141. Telegram From Secretary of State Dulles to the Department of State0

Dulte 7. Eyes Only Acting Secretary for President from Secretary.

Dear Mr. President: We have just finished the first day’s NATO session, the principal activity from my standpoint was my report on behalf of France, UK and US on the diplomatic negotiations with the Soviet Union in Moscow, and then a narrative of the events which led up to the Soviet veto of our Arctic proposal; my discussion of the possible implications of the “principle of parity” and a brief recapitulation of our attitude toward a summit conference.1 I think I made clear the genuine and bitter disappointment we felt at the refusal of the Soviet Union at least to begin talks about inspection in the Arctic area. I may say that on all sides there is commendation of the way we handled this Arctic matter. So far as the other speakers were concerned, the most significant development was the strong insistence by Selwyn Lloyd, backed up by Luns of the Netherlands, that we must not divorce nuclear weapons from conventional weapons. Lloyd called on the Council to take a clear decision in this sense.2

Yesterday afternoon I spent two hours and more with Selwyn Lloyd going over the different positions in the world where we are working together, notably Libya and Lebanon.3 The British have great concern about both of these positions. They themselves are doing a little more than expected in Libya and want us also to do a little bit more. They are particularly anxious to have us do something for Lebanon. I [Page 337] told Lloyd of our thinking about a possible gift of grain. Also I mentioned this to Smith, the Canadian Foreign Minister, because I wanted him to understand why we might be doing it as they would normally react adversely to “dumping” wheat in their possible markets. He seemed to take the prospect calmly.4

I met Pella, the Italian Foreign Minister, privately before the meeting and heard his urgent appeal for inclusion in a summit conference or Foreign Ministers’ conference as something that would influence, according to him, five million votes in the forthcoming elections.5 I am not yet clear as to what we can do to help him.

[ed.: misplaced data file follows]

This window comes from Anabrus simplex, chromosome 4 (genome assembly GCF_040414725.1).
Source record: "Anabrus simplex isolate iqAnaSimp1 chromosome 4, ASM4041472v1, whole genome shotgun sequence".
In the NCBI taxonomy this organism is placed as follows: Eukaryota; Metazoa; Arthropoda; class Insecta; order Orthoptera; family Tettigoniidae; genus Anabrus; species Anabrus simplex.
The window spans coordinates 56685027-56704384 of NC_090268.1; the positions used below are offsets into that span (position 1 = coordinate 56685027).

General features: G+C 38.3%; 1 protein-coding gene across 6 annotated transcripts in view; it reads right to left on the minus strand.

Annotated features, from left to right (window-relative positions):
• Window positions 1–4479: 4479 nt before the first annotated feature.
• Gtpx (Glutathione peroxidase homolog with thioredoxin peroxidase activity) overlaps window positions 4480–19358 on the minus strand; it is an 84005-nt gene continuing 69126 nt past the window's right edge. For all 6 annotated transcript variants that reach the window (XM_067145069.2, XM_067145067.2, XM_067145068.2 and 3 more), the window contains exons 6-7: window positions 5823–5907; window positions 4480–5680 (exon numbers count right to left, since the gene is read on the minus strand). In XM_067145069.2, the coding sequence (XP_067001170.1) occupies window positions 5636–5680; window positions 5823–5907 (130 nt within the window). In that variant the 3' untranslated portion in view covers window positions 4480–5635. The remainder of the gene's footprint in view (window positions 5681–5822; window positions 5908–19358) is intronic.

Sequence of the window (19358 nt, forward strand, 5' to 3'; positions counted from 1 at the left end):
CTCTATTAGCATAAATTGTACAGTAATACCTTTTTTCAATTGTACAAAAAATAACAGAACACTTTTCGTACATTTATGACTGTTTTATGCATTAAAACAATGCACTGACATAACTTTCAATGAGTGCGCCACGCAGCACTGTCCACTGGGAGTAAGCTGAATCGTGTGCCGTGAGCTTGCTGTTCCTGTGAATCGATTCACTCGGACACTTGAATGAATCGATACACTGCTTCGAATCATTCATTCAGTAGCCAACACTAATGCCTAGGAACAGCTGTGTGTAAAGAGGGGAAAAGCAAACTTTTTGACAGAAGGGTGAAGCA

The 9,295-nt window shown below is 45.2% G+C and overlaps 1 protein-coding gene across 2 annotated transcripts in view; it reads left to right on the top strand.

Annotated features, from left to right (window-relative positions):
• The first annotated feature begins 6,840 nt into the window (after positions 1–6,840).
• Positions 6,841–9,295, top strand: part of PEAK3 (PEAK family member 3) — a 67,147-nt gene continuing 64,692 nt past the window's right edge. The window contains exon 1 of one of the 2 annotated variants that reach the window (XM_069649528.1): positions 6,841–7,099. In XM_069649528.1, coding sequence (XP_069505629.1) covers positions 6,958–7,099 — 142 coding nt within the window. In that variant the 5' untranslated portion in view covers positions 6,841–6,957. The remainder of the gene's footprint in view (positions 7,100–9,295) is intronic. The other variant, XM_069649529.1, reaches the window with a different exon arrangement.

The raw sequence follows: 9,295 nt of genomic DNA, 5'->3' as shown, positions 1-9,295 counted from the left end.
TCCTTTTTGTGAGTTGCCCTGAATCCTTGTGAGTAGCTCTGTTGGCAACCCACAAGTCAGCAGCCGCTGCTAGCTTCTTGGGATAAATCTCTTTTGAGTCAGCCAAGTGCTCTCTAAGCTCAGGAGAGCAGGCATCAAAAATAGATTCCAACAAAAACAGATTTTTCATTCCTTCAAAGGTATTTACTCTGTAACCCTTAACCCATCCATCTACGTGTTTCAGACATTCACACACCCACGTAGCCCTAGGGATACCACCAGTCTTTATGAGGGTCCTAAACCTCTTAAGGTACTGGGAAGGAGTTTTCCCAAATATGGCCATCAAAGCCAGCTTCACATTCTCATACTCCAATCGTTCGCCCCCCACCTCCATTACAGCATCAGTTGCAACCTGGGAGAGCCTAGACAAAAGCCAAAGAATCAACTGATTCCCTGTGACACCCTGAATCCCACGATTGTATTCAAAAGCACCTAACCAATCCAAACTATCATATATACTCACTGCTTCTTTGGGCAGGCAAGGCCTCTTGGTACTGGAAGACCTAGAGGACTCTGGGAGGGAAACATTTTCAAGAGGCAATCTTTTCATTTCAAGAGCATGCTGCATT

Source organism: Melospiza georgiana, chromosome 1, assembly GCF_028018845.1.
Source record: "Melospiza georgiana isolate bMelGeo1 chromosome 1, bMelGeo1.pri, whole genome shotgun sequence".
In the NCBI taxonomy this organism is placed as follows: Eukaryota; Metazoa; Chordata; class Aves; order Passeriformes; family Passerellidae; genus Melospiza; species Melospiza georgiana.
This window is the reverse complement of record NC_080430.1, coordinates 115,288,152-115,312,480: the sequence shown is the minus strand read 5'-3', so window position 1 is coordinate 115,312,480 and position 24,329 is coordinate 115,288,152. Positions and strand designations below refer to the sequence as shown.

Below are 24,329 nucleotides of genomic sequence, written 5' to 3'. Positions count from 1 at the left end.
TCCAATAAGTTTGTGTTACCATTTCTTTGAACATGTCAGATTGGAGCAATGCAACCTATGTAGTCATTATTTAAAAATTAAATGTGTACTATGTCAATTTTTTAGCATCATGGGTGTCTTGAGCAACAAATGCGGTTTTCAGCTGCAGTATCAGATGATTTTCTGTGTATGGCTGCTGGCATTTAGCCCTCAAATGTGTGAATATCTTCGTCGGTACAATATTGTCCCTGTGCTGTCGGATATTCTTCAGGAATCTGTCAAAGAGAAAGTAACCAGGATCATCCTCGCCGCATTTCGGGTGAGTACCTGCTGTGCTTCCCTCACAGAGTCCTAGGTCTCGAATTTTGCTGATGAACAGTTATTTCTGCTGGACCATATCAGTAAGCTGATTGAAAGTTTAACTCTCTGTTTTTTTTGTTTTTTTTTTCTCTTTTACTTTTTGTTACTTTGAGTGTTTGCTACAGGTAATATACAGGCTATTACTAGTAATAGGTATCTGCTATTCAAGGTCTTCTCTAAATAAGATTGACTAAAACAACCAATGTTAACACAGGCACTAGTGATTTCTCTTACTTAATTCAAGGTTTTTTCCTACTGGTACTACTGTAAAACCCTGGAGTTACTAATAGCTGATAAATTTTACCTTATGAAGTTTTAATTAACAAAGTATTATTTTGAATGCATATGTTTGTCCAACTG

Von Brentano and others of the German Delegation lunched with me today and we went over the problem of German reunification as to which there had been some confusion, particularly with reference to the reporting of Hearst’s interview with the Chancellor.6 Actually the German Government holds to the view that the reunification of Germany must be discussed, but he did not want to make a solution of the German problem a condition precedent to progress in disarmament. The Foreign Minister made a statement this afternoon which, if adequately published and properly interpreted, should clear up misunderstanding on this point.7

Tonight we dine with the Prime Minister at the Tivoli Gardens, and I face, I fear with inappropriate equanimity, the prospect of some more good Danish food.

Faithfully yours, Foster.

  1. Source: Department of State, Central Files, 396.1-CO/5–558. Secret.
  2. See footnote 2, Document 140.
  3. Lloyd’s and Luns’ comments are summarized in Document 140.
  4. See Document 136.
  5. No record of this conversation has been found.
  6. A memorandum of Dulles’ conversation with Pella on May 5 is in Department of State, Conference Files: Lot 63 D 123, CF 1011.
  7. A memorandum of Dulles’ conversation with Von Brentano on May 5 is ibid. Hearst’s interview with Konrad Adenauer, Chancellor of the Federal Republic of Germany, has not been found.
  8. Not further identified.